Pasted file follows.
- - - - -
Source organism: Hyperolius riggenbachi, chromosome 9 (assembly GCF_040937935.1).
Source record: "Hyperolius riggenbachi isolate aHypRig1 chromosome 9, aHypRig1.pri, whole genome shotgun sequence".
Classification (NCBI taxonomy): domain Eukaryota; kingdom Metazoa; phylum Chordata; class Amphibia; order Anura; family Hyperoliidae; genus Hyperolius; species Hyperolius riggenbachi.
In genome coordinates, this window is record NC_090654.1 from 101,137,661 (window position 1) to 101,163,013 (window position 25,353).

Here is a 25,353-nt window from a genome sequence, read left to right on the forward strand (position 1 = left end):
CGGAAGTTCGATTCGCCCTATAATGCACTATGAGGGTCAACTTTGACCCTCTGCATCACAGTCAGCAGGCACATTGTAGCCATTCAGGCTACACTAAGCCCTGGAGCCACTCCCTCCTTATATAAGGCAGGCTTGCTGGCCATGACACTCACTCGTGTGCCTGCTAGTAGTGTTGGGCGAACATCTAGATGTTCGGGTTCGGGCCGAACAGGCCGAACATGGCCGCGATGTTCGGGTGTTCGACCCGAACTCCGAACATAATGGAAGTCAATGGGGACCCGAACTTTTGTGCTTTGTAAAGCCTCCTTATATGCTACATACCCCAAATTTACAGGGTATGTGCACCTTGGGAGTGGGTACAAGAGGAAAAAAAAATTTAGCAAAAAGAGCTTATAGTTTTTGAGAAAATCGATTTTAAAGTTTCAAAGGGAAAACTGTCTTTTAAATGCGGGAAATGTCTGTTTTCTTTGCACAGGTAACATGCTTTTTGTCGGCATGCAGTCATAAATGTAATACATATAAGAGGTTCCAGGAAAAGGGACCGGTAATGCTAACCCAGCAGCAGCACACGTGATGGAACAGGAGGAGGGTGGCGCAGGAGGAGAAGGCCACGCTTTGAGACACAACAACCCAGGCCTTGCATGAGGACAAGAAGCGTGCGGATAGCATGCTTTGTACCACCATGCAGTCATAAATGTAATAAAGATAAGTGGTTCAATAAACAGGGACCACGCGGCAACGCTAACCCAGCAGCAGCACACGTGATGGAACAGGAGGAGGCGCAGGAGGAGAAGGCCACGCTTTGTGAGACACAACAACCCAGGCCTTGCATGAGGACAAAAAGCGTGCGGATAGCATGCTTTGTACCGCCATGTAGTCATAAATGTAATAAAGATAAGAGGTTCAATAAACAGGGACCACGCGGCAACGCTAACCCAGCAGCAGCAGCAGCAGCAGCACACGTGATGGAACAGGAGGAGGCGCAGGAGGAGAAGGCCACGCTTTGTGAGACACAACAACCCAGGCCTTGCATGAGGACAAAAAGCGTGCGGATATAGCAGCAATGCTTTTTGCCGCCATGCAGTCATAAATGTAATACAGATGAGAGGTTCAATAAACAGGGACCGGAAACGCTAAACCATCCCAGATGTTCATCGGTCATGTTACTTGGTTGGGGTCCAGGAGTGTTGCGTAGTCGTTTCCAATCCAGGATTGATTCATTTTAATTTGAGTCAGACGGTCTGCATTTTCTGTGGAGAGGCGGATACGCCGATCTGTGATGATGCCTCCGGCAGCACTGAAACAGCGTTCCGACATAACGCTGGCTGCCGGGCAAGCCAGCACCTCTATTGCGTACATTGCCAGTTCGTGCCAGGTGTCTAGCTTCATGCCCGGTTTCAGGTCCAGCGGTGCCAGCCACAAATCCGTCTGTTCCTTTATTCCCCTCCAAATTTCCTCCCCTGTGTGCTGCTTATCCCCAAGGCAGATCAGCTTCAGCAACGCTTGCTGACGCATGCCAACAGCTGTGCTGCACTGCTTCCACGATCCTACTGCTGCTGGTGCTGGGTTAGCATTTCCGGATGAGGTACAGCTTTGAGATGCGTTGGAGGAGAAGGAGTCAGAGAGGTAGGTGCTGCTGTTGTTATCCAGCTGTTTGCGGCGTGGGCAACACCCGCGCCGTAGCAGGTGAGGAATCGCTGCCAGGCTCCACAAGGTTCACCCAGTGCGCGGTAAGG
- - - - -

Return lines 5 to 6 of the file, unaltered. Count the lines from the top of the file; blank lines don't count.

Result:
Here is a 25,353-nt window from a genome sequence, read left to right on the forward strand (position 1 = left end):
CGGAAGTTCGATTCGCCCTATAATGCACTATGAGGGTCAACTTTGACCCTCTGCATCACAGTCAGCAGGCACATTGTAGCCATTCAGGCTACACTAAGCCCTGGAGCCACTCCCTCCTTATATAAGGCAGGCTTGCTGGCCATGACACTCACTCGTGTGCCTGCTAGTAGTGTTGGGCGAACATCTAGATGTTCGGGTTCGGGCCGAACAGGCCGAACATGGCCGCGATGTTCGGGTGTTCGACCCGAACTCCGAACATAATGGAAGTCAATGGGGACCCGAACTTTTGTGCTTTGTAAAGCCTCCTTATATGCTACATACCCCAAATTTACAGGGTATGTGCACCTTGGGAGTGGGTACAAGAGGAAAAAAAAATTTAGCAAAAAGAGCTTATAGTTTTTGAGAAAATCGATTTTAAAGTTTCAAAGGGAAAACTGTCTTTTAAATGCGGGAAATGTCTGTTTTCTTTGCACAGGTAACATGCTTTTTGTCGGCATGCAGTCATAAATGTAATACATATAAGAGGTTCCAGGAAAAGGGACCGGTAATGCTAACCCAGCAGCAGCACACGTGATGGAACAGGAGGAGGGTGGCGCAGGAGGAGAAGGCCACGCTTTGAGACACAACAACCCAGGCCTTGCATGAGGACAAGAAGCGTGCGGATAGCATGCTTTGTACCACCATGCAGTCATAAATGTAATAAAGATAAGTGGTTCAATAAACAGGGACCACGCGGCAACGCTAACCCAGCAGCAGCACACGTGATGGAACAGGAGGAGGCGCAGGAGGAGAAGGCCACGCTTTGTGAGACACAACAACCCAGGCCTTGCATGAGGACAAAAAGCGTGCGGATAGCATGCTTTGTACCGCCATGTAGTCATAAATGTAATAAAGATAAGAGGTTCAATAAACAGGGACCACGCGGCAACGCTAACCCAGCAGCAGCAGCAGCAGCAGCACACGTGATGGAACAGGAGGAGGCGCAGGAGGAGAAGGCCACGCTTTGTGAGACACAACAACCCAGGCCTTGCATGAGGACAAAAAGCGTGCGGATATAGCAGCAATGCTTTTTGCCGCCATGCAGTCATAAATGTAATACAGATGAGAGGTTCAATAAACAGGGACCGGAAACGCTAAACCATCCCAGATGTTCATCGGTCATGTTACTTGGTTGGGGTCCAGGAGTGTTGCGTAGTCGTTTCCAATCCAGGATTGATTCATTTTAATTTGAGTCAGACGGTCTGCATTTTCTGTGGAGAGGCGGATACGCCGATCTGTGATGATGCCTCCGGCAGCACTGAAACAGCGTTCCGACATAACGCTGGCTGCCGGGCAAGCCAGCACCTCTATTGCGTACATTGCCAGTTCGTGCCAGGTGTCTAGCTTCATGCCCGGTTTCAGGTCCAGCGGTGCCAGCCACAAATCCGTCTGTTCCTTTATTCCCCTCCAAATTTCCTCCCCTGTGTGCTGCTTATCCCCAAGGCAGATCAGCTTCAGCAACGCTTGCTGACGCATGCCAACAGCTGTGCTGCACTGCTTCCACGATCCTACTGCTGCTGGTGCTGGGTTAGCATTTCCGGATGAGGTACAGCTTTGAGATGCGTTGGAGGAGAAGGAGTCAGAGAGGTAGGTGCTGCTGTTGTTATCCAGCTGTTTGCGGCGTGGGCAACACCCGCGCCGTAGCAGGTGAGGAATCGCTGCCAGGCTCCACAAGGTTCACCCAGTGCGCGGTAAGG